TOP TIPS FOR REDUCING YOUR RUBBISH REMOVAL FOOTPRINT
Nowadays, we’ve entered into a throwaway culture, and frankly, this is not something our great grandparents would be proud of either. We buy cheap things that are intentionally built to break because that means more profit to the big box stores that sell them to us again when we have to return to buy a replacement. What do we do with the broken item? We set it aside for rubbish removal. There’s something terribly wrong with this situation.
How to cut down your rubbish removal
Luckily, things are beginning to change and less things are being put out for rubbish removal, at least in some families. Socially conscious business leaders, like Clearabee, are railing against the current throwaway culture. Consumers are waking up and starting to realize that buying products that are built to last are actually cheaper over the long haul. They’re also more sustainable because they create less need for rubbish removal and filling up our landfills with junk.
Buying items that last
Another huge advantage to buying solidly built and repairable products is they can be passed down to future generations. There are restaurants in southern Louisiana, a culinary region renowned for their great creole cooking, that use cast iron skillets and cast iron pots passed down through six or more generations! Some customers say you can actually taste the love! The cooks swear that the flavors just get better with each generation of this old cast iron cookware.
Grandmothers who grew up in the frugal days of the Great Depression never bought so called “stick free” skillets that last maybe six months before the bottom is so full of nicks and scratches, they’re no longer stick free. They didn’t buy cheap pots that became so warped, and the handle so loose, it’s hard to cook with them in a year! No, these savvy grandmothers learned to purchase cookware like CorningWare, which lasts forever, and can be passed down to their daughters and granddaughters. Solid wood chopping boards, well made utensils, serving platters, and other dishes were cared for in a way that the next generation could use and treasure them too. In many ways, these dishes represented continuity of family.
Toys that last
Visit any landfill and one of the most prominent items will be cheap plastic toys that break the minute you buy them and take hundreds of years to biodegrade, if ever! It used to be a family tradition to get the old wooden blocks out of the attic when a new baby came along. They’d be decades old but still good as new and the newest child would have just as much fun playing with them as mum or dad did, and perhaps grandma or grandpa did! When the child got too old to play with them, they’d be carefully stored away for the next baby to come along.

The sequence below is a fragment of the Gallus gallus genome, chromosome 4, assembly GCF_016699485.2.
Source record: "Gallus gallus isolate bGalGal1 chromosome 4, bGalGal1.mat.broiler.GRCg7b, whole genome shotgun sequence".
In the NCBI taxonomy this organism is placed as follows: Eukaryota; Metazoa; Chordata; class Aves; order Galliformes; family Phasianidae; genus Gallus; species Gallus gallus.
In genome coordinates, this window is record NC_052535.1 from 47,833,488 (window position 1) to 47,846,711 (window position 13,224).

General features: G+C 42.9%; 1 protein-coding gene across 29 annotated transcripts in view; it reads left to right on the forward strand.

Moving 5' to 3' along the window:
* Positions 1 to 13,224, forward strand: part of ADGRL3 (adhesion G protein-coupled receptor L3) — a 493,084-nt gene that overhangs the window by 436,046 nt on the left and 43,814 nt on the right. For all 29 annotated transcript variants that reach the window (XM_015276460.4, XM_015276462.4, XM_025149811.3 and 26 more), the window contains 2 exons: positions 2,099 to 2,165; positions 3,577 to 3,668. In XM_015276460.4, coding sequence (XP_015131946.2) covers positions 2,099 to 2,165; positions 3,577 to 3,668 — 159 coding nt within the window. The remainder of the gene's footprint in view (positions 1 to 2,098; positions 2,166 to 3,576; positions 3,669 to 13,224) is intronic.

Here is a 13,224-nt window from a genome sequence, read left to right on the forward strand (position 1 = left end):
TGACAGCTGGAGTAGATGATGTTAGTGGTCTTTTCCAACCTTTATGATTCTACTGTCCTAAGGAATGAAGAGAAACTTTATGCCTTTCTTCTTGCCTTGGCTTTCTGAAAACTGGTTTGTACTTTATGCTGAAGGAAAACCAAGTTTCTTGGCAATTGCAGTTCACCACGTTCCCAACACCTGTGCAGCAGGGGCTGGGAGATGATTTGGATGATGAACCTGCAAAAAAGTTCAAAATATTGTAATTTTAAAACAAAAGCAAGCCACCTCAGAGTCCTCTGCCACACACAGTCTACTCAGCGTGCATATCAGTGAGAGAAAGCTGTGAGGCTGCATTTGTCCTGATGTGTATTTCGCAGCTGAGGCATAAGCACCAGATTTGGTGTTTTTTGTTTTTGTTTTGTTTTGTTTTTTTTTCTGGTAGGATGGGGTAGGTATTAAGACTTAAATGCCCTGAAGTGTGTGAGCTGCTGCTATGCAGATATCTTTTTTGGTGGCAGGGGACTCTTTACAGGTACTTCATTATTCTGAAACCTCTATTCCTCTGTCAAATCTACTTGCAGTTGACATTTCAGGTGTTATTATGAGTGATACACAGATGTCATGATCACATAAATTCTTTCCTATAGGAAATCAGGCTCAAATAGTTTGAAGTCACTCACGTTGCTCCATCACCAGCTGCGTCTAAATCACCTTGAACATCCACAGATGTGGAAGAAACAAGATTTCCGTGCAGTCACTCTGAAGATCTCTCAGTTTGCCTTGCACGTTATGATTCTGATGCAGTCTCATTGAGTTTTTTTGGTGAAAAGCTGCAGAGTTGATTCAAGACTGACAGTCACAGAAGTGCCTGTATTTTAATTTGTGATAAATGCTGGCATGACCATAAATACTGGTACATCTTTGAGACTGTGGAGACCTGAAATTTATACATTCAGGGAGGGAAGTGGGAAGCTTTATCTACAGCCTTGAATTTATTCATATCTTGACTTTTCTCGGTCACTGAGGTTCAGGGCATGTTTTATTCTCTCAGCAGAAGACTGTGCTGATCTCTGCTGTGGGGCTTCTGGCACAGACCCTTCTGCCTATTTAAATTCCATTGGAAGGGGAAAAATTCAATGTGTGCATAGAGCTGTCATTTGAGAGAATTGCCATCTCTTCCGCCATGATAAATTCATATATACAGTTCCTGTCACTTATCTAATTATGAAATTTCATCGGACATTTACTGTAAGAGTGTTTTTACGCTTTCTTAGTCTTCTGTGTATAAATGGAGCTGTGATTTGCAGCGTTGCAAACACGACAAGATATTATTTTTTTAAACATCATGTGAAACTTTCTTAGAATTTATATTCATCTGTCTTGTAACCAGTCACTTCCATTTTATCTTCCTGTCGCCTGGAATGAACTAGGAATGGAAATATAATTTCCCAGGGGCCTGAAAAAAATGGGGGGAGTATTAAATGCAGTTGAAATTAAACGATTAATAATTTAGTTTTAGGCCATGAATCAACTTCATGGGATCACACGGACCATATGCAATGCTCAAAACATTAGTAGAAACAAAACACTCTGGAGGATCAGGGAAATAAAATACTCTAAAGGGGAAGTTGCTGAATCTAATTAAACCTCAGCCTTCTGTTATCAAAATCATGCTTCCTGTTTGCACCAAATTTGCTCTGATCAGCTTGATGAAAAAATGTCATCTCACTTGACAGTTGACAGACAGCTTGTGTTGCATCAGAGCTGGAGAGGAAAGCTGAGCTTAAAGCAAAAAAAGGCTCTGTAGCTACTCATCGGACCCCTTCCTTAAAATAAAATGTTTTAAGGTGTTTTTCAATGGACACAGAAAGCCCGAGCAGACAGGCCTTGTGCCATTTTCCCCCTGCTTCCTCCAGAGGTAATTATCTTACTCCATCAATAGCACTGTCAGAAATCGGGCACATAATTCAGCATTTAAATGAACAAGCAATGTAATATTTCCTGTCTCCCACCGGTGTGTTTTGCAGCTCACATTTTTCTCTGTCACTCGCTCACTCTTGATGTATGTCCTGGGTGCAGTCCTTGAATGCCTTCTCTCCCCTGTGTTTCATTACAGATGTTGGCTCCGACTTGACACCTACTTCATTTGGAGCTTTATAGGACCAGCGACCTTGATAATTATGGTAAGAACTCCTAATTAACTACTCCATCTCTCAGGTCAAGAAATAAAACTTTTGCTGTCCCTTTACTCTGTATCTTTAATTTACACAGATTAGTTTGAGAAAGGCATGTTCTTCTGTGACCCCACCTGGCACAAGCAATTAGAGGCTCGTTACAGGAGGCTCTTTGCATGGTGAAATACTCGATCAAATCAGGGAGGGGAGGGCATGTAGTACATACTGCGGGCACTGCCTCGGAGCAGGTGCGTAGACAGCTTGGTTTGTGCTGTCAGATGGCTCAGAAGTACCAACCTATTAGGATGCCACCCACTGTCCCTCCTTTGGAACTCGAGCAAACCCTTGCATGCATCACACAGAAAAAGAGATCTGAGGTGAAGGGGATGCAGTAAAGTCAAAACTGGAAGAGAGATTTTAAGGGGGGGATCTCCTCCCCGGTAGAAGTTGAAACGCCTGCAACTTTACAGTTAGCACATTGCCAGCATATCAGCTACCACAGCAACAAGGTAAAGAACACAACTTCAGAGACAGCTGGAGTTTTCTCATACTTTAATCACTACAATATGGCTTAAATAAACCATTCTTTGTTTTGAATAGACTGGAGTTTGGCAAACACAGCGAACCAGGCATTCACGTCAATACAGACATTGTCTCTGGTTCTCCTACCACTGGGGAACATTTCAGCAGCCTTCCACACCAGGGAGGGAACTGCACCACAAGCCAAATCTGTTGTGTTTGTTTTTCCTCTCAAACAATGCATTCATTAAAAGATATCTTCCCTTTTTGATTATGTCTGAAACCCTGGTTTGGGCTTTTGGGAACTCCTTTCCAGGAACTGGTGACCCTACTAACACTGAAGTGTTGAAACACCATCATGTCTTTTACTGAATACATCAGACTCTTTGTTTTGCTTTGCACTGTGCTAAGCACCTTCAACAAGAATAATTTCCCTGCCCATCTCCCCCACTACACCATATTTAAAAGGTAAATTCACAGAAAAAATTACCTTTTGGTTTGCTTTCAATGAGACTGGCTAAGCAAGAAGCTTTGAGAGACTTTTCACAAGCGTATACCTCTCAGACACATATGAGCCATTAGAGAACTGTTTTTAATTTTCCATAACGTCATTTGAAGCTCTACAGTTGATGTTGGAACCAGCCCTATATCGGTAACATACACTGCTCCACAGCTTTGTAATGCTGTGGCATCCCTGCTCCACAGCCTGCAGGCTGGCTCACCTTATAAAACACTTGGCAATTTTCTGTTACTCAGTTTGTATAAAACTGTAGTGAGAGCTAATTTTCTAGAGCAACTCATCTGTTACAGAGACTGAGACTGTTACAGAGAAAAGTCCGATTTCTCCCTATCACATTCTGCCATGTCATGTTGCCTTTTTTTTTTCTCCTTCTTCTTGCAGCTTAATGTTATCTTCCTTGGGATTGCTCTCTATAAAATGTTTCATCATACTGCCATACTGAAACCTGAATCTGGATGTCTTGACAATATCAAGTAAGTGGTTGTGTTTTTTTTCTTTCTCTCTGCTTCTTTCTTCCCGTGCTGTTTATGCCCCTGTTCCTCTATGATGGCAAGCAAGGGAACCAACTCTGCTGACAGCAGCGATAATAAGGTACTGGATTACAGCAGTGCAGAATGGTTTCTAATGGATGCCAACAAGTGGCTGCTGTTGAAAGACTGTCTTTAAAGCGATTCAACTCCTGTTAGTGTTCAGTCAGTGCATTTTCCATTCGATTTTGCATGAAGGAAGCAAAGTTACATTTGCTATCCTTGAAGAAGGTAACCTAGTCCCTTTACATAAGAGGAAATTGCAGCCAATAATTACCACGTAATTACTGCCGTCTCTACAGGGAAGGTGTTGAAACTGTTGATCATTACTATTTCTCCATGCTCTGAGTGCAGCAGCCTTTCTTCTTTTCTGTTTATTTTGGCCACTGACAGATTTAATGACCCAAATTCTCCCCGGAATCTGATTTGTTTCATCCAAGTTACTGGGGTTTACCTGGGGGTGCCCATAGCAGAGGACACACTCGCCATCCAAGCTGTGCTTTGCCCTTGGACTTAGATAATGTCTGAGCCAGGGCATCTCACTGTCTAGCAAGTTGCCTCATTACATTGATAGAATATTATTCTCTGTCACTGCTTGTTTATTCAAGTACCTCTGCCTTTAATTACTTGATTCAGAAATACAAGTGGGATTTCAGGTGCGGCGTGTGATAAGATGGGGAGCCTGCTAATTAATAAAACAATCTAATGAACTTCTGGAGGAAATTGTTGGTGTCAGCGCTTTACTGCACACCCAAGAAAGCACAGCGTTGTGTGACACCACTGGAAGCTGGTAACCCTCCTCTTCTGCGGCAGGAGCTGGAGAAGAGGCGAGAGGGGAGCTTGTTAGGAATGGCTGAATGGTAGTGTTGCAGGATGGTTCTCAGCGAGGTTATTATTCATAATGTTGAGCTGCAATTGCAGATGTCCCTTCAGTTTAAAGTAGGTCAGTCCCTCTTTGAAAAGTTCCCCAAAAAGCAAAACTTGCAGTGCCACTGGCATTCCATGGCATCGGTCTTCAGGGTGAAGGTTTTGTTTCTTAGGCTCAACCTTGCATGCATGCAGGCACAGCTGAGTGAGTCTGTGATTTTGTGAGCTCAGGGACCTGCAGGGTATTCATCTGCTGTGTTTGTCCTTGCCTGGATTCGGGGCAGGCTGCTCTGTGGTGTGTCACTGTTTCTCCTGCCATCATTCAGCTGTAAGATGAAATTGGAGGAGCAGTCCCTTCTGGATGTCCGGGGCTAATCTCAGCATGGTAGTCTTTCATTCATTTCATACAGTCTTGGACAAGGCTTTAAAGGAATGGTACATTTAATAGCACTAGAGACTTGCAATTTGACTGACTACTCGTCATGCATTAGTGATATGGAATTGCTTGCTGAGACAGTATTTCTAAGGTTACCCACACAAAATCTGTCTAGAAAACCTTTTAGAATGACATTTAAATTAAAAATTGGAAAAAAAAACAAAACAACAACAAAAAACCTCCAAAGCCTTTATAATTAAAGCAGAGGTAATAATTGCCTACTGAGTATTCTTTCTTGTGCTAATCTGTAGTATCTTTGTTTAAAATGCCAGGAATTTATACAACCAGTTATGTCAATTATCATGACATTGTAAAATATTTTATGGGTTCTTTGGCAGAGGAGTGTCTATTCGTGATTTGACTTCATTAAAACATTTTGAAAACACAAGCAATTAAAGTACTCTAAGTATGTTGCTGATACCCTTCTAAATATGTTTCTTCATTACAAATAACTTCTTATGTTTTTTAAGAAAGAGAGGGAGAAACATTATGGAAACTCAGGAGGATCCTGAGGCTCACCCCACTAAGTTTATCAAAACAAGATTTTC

So, if you must cave in to all the pleading, and get a Harry Potter toy for your kids, why not make it a solid wood wand in a velvet lined case, built to last and hang onto for generations to come. Perhaps too, you could sew on your own or commission a well stitched invisibility cloak that could be passed down to legions of little Harry Potter fans.
Clothing products are another example of where most people buy cheap throwaway versions that tear up quickly and get tossed into the pile for rubbish removal companies like Clearabee to clear away. Luckily, there are a growing number of clothing boutiques that cater to those of us who want clothes that are engineered to last and never go out of style. One such business is called Appalatch, based in North Carolina, home to the Appalachian Mountains. Like the pioneering mountaineers who hand wove naturally dyed wool into clothing that lasted, Appalatch’s garments are sturdy enough to last for decades.
Tools are another good example of a class of products where buying quality can keep items out of the rubbish removal piles and actually save you and your family money in the long run. Take a simple flat head screw driver for example. If you buy a cheap one at the “dollar store,” within a few uses, the metal head is often so soft, it will wear down, usually unevenly, and become almost useless. Where is this cheap screw driver destined? Usually, the landfill, unfortunately. A cheap hammer may not last three years with only casual use while a good one, one actually built to last, can be passed down and still in good shape for three generations or more!
What other ways do you think we can cut down on sending things to landfill?
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